What’s the secret to making music fearlessly and joyfully? In our April 24th online workshop, Dr. Lynn Kuo—assistant concertmaster of the National Ballet of Canada Orchestra and founder of Violin with Dr. Lynn —will talk about what it means to be a “Musical Ninja”: how to harness harmony as your secret weapon in order to develop musicality.
We reached Lynn at her family home in St. John’s, Newfoundland and Labrador, where she returned as a professor in early 2020 and where she is currently staying during the pandemic-forced cancellation of the National Ballet of Canada season and of her freelance work in Toronto.
You came to the violin relatively late, didn’t you?
Yes, my first instrument was the piano, which I began playing at age 7. At the time, my family lived in the small town of Stephenville, Newfoundland and Labrador, which had formerly been home to a U.S. Air Force base. I began taking violin lessons later, when I was 9, from a local fiddler. I started formal Suzuki method training when my family moved to St. John’s [the provincial capital]. Most Suzuki students start much younger, at 3 or 4. When I started violin, I could already read music, because I’d had two years of piano training.
I continued both my piano and violin studies until I was 17. I then entered into my bachelor of music degree at Memorial University of Newfoundland. All first-year music students were required to participate in choir, and I fulfilled the requirement by accompanying the choir on the piano, even though I was a violin major!
You’ve been in the National Ballet of Canada Orchestra for more than 20 years. How did you get the job? Were you especially interested in ballet?
I went in completely inexperienced! I had never even seen a ballet when I auditioned for the orchestra. I was still in school, in the second year of my master’s degree at the University of Toronto. I was aiming to win a section violin position in the orchestra, and I used the assistant concertmaster audition the week before as a dress rehearsal for the section violin audition. For my own selection piece, I chose to play the Bach Chaconne. What was I thinking? To my surprise, I won the assistant concertmaster audition!
How is playing in a ballet orchestra different from playing in a symphony orchestra?
In a pit orchestra, it’s imperative to keep your eyes on the conductor at the end of every number. Unlike symphonies, operas and ballets require the conductor to coordinate very tightly with performers onstage. Ballet dancers need very specific tempi and musical flexibility. The conductor watches for what the dancers need onstage: do they need a little extra time to finish a lift? Did the dancer land earlier than usual?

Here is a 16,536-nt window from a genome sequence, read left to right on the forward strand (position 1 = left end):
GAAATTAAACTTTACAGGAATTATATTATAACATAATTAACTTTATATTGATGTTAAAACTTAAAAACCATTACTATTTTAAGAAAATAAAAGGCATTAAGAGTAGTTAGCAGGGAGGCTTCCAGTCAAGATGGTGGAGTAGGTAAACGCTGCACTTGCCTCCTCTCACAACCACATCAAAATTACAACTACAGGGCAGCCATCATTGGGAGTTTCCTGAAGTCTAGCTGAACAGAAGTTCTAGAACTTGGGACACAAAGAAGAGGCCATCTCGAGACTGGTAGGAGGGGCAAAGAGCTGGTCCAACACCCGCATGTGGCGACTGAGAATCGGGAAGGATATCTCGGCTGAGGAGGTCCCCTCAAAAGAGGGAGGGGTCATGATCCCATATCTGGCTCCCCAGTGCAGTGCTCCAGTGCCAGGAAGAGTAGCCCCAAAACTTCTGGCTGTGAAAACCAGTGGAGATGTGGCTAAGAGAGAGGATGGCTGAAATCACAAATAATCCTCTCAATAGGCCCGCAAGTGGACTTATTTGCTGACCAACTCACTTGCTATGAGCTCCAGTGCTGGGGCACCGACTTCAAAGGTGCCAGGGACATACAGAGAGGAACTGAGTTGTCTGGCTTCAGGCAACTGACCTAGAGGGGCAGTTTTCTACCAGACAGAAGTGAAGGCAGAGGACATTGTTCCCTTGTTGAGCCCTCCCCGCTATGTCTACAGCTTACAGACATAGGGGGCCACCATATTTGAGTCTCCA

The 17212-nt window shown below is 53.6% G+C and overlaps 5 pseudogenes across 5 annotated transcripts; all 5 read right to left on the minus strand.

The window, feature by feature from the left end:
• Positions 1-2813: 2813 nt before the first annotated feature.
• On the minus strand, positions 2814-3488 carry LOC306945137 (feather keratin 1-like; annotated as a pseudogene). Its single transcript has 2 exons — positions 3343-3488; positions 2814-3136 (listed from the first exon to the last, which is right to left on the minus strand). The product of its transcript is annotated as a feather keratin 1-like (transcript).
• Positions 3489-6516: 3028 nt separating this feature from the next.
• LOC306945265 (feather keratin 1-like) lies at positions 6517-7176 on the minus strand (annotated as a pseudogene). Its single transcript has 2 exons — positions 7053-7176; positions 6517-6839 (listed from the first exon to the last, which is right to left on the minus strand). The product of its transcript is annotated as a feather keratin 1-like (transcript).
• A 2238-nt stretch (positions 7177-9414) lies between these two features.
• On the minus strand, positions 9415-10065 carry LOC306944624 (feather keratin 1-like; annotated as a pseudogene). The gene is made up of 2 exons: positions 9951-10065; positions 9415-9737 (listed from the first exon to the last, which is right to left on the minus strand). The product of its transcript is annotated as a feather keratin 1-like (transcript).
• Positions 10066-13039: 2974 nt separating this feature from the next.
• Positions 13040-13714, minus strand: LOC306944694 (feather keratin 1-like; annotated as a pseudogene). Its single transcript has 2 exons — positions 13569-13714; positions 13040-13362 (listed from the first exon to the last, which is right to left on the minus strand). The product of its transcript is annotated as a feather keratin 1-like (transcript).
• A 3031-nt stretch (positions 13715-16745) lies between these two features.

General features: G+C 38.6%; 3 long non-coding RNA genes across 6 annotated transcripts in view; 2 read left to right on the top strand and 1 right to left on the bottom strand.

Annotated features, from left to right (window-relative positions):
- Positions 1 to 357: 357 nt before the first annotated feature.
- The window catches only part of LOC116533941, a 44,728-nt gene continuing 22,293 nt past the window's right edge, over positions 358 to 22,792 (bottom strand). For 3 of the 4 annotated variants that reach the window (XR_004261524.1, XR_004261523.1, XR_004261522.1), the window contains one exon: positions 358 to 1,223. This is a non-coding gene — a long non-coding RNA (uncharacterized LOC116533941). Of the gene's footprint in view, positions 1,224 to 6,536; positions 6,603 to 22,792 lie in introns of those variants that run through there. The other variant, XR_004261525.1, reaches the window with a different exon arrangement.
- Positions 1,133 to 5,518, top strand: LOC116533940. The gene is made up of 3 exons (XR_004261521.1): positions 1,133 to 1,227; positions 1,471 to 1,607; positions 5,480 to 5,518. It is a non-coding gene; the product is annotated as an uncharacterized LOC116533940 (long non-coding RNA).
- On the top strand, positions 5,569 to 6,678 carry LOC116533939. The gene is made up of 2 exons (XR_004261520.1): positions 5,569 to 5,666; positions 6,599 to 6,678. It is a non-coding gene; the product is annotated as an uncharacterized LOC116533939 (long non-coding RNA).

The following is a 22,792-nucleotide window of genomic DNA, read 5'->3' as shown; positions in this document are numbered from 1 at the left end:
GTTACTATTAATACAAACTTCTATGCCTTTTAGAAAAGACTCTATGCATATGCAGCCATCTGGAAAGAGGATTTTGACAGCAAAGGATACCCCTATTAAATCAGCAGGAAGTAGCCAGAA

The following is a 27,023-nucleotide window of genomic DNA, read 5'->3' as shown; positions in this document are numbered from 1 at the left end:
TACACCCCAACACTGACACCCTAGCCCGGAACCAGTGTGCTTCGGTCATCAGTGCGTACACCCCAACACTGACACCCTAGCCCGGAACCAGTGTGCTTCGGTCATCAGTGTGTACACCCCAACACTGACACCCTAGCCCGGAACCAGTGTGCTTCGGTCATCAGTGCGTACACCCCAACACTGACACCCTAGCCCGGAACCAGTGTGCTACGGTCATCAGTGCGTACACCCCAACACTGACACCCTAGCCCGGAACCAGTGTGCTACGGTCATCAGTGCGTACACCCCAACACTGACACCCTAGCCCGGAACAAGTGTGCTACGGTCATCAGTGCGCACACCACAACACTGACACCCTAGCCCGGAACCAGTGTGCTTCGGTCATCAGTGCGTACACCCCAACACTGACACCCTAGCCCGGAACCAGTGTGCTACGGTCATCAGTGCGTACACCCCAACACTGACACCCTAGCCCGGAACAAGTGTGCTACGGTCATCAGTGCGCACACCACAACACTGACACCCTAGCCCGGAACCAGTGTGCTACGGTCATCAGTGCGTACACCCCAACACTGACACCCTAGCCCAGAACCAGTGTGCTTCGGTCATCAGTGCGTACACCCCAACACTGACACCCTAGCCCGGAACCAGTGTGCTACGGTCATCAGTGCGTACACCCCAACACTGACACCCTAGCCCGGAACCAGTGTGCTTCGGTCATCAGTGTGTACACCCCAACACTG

In traditional ballet repertoire, which can be extremely tightly choreographed to the music, experienced pit musicians will know to watch the conductor very closely at final cadences. Otherwise, it’s tempting to go on autopilot and end up playing in an empty hole in the music, when the conductor is pausing to coordinate the music with a final movement onstage. More-contemporary ballets may not be so tightly choreographed to the music in this way. As you gain experience, pit musicians will know when it’s important to stay particularly alert on the job.
Do you have a favorite ballet?
Yes! I love Prokofiev’s Romeo and Juliet and Cinderella.
You also practice karate and you’re a salsa dancer! How do those activities mesh with your musical life?
I started martial arts in 2017. I was never really a sporty or athletic person, and I only started exercising as a young adult. After years of fitness classes, I found myself tagging along with a friend to a karate class at a dojo. Initially, I felt out of my element and overwhelmed, but I found myself returning for the next class. After all, they had given me a free gi and white belt! I never stopped going—we’ve been training online during the pandemic—and it’s now been three and a half years.
My dojo has a lot of musicians and dancers, and we’re all very respectful of each other. The other students know I need to protect my hands! Martial arts training is not about punching and kicking; it’s about cultivating respect, discipline, courage, and perseverance. I love the training because it instills these values, which I also bring to my teaching as a violin educator.
Eight months after starting karate, I walked into the salsa studio next door, and I became a beginner salsa dancer.
That sounds brave!
My motto is “Feel the fear and do it anyway.” It’s the title of a book by Dr. Susan Jeffers that peak performance psychologist Dr. Don Greene assigned me to read. “Feel the fear and do it anyway” has helped me approach the violin—and life—with a sense of fearlessness. I apply it to performing, in the dojo during a belt exam, in dance class when I’m learning a new step. It also helped when I returned to St. John’s last year to become a first-time professor. As a full-time orchestral musician, I was accustomed to being obscured in a pit or in a sea of other orchestral musicians onstage. All of a sudden, I was standing in front of university violin students looking to me for direction.
I also took this mentality while pivoting again during the pandemic. After my teaching contract ended, I ventured again into the unknown and turned myself into an online educator and entrepreneur. I now teach violinists exclusively online, and I’ll be leading my third Violin Bootcamp for advanced violinists between July 5 and August 28, 2021.